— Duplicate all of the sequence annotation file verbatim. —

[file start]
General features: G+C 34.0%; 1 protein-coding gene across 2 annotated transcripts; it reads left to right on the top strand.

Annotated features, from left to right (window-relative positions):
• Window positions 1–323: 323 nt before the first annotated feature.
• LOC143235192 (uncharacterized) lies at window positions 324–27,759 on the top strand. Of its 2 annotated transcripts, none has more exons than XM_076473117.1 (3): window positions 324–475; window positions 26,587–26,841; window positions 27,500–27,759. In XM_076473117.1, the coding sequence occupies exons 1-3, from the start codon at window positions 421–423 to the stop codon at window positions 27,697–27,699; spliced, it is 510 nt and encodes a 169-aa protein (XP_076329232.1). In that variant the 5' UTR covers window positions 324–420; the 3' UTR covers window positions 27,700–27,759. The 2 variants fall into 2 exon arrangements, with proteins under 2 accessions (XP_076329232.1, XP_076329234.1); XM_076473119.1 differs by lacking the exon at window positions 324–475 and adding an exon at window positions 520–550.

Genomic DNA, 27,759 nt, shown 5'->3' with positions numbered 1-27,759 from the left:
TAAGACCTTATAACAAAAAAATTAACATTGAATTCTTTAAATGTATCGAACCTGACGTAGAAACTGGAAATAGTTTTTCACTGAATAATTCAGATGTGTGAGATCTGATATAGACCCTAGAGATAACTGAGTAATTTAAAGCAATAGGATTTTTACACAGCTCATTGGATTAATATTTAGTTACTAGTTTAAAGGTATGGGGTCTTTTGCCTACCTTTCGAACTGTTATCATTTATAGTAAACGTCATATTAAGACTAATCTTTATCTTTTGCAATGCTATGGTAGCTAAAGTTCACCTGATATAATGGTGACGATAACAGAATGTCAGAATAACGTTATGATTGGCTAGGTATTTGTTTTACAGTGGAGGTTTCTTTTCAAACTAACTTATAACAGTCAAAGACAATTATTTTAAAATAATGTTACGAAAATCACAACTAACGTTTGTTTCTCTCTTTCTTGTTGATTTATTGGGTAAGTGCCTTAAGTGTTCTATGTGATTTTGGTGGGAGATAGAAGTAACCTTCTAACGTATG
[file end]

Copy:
General features: G+C 34.0%; 1 protein-coding gene across 2 annotated transcripts; it reads left to right on the top strand.

Annotated features, from left to right (window-relative positions):
• Window positions 1–323: 323 nt before the first annotated feature.
• LOC143235192 (uncharacterized) lies at window positions 324–27,759 on the top strand. Of its 2 annotated transcripts, none has more exons than XM_076473117.1 (3): window positions 324–475; window positions 26,587–26,841; window positions 27,500–27,759. In XM_076473117.1, the coding sequence occupies exons 1-3, from the start codon at window positions 421–423 to the stop codon at window positions 27,697–27,699; spliced, it is 510 nt and encodes a 169-aa protein (XP_076329232.1). In that variant the 5' UTR covers window positions 324–420; the 3' UTR covers window positions 27,700–27,759. The 2 variants fall into 2 exon arrangements, with proteins under 2 accessions (XP_076329232.1, XP_076329234.1); XM_076473119.1 differs by lacking the exon at window positions 324–475 and adding an exon at window positions 520–550.

Genomic DNA, 27,759 nt, shown 5'->3' with positions numbered 1-27,759 from the left:
TAAGACCTTATAACAAAAAAATTAACATTGAATTCTTTAAATGTATCGAACCTGACGTAGAAACTGGAAATAGTTTTTCACTGAATAATTCAGATGTGTGAGATCTGATATAGACCCTAGAGATAACTGAGTAATTTAAAGCAATAGGATTTTTACACAGCTCATTGGATTAATATTTAGTTACTAGTTTAAAGGTATGGGGTCTTTTGCCTACCTTTCGAACTGTTATCATTTATAGTAAACGTCATATTAAGACTAATCTTTATCTTTTGCAATGCTATGGTAGCTAAAGTTCACCTGATATAATGGTGACGATAACAGAATGTCAGAATAACGTTATGATTGGCTAGGTATTTGTTTTACAGTGGAGGTTTCTTTTCAAACTAACTTATAACAGTCAAAGACAATTATTTTAAAATAATGTTACGAAAATCACAACTAACGTTTGTTTCTCTCTTTCTTGTTGATTTATTGGGTAAGTGCCTTAAGTGTTCTATGTGATTTTGGTGGGAGATAGAAGTAACCTTCTAACGTATG